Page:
- The Washington Times - Friday, July 31, 2009


Fishing boat seized from South

SEOUL | North Korea’s seizure of a South Korean fishing boat and its four crew members raised fears that the Communist nation could use the incident to exert pressure on Seoul amid badly strained ties between the rival countries.

Thursday’s apprehension follows the North’s sentencing of two American journalists to 12 years of hard labor last month and its months-long detention of a South Korean citizen. Some analysts warn the fishermen could face a similar fate if Pyongyang is tempted to use the case as leverage to pressure Seoul.

South Korea said the 29-ton fishing boat, 800 Yeonan, was towed away by a North Korean patrol boat Thursday morning after it crossed into the North’s eastern waters, apparently because its satellite navigation system malfunctioned.


U.S. reconsiders missile options

A senior Defense Department official said Thursday that the United States is considering options for European missile defense other than current plans for a system based in Poland and the Czech Republic.

Assistant Secretary of Defense Alexander Vershbow told House lawmakers at a hearing on Russian relations that the Obama administration is looking at configurations as part of its review of missile defense plans.

The administration has been seeking better relations with Russia, which adamantly opposes U.S. plans made by the George W. Bush administration to install 10 interceptors in Poland and a radar system in the Czech Republic. Russia has said continuing with the employment would undermine talks launched by U.S. and Russian presidents on renewed cooperation.


Taliban warns Afghans not to vote

KABUL | The Taliban urged Afghans on Thursday to stay away from the Aug. 20 elections, threatening to block the roads to polling stations and dismissing the balloting as an “American process.”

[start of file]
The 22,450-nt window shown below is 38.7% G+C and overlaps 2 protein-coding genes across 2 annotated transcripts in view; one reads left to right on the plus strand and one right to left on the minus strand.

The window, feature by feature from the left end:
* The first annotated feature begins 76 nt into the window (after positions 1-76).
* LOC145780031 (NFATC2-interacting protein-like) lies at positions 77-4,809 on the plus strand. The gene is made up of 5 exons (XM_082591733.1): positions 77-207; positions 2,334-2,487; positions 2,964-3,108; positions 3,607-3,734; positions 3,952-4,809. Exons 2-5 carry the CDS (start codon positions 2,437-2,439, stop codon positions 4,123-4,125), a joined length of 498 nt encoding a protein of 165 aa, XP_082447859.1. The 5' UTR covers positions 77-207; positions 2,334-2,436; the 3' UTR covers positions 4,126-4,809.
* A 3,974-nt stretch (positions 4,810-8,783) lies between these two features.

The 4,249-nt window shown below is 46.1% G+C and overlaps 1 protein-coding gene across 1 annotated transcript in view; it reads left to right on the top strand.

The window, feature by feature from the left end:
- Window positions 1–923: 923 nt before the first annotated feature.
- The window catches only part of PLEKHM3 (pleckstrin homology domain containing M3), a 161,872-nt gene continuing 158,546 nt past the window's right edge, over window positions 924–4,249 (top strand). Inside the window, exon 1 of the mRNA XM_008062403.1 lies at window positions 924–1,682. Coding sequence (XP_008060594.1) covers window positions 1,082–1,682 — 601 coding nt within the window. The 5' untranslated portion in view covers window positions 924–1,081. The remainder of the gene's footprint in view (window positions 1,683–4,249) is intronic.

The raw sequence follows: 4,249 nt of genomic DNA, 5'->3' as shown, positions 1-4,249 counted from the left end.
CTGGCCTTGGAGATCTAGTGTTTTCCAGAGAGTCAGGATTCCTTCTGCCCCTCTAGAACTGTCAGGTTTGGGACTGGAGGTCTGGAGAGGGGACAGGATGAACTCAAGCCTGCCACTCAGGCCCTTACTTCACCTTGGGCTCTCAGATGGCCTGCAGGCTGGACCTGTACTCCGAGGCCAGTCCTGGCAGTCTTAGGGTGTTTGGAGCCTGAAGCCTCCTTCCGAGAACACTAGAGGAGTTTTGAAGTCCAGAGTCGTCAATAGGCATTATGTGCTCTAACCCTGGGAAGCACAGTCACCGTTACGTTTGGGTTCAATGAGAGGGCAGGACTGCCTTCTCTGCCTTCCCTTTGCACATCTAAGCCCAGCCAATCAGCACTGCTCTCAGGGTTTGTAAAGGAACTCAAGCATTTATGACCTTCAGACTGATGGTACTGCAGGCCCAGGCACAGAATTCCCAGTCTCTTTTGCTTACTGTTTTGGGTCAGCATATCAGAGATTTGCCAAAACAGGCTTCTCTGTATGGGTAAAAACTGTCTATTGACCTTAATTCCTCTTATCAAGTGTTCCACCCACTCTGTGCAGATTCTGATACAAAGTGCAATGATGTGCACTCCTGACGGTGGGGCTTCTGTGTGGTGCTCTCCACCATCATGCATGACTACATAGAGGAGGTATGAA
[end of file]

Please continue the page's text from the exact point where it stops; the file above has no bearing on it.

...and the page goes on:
Also Thursday, a U.S. service member was killed in a rocket or mortar attack in southern Afghanistan, the U.S. command said. The death brought the number to 41 U.S. service members who have died in the Afghan war in July, the bloodiest month for U.S. forces in the eight-year war.

In a statement posted on a Web site used frequently by the militants, the extremist Islamic movement mocked the upcoming presidential and provincial polls as part of an American “failed strategy” in the country - paid for and secured by foreigners.


Swat residents to fight Taliban

SULTANWAS | Village leaders in a former Taliban stronghold are rebuilding their own militia to protect the area from militants holding out in nearby hills after fleeing the Pakistani army’s offensive last spring.

The military operation in the Swat Valley and surrounding areas is winding down, but sporadic fighting persists - a sign that the Taliban has not given up. Locals say Taliban fighters are hiding in the hills outside Sultanwas, a village pulverized by air strikes and tanks during Pakistan’s offensive.

So villagers are leaving nothing to chance: They have reorganized their own militia and say they are talking to nearby villages to join forces.

From wire dispatches and staff reports.

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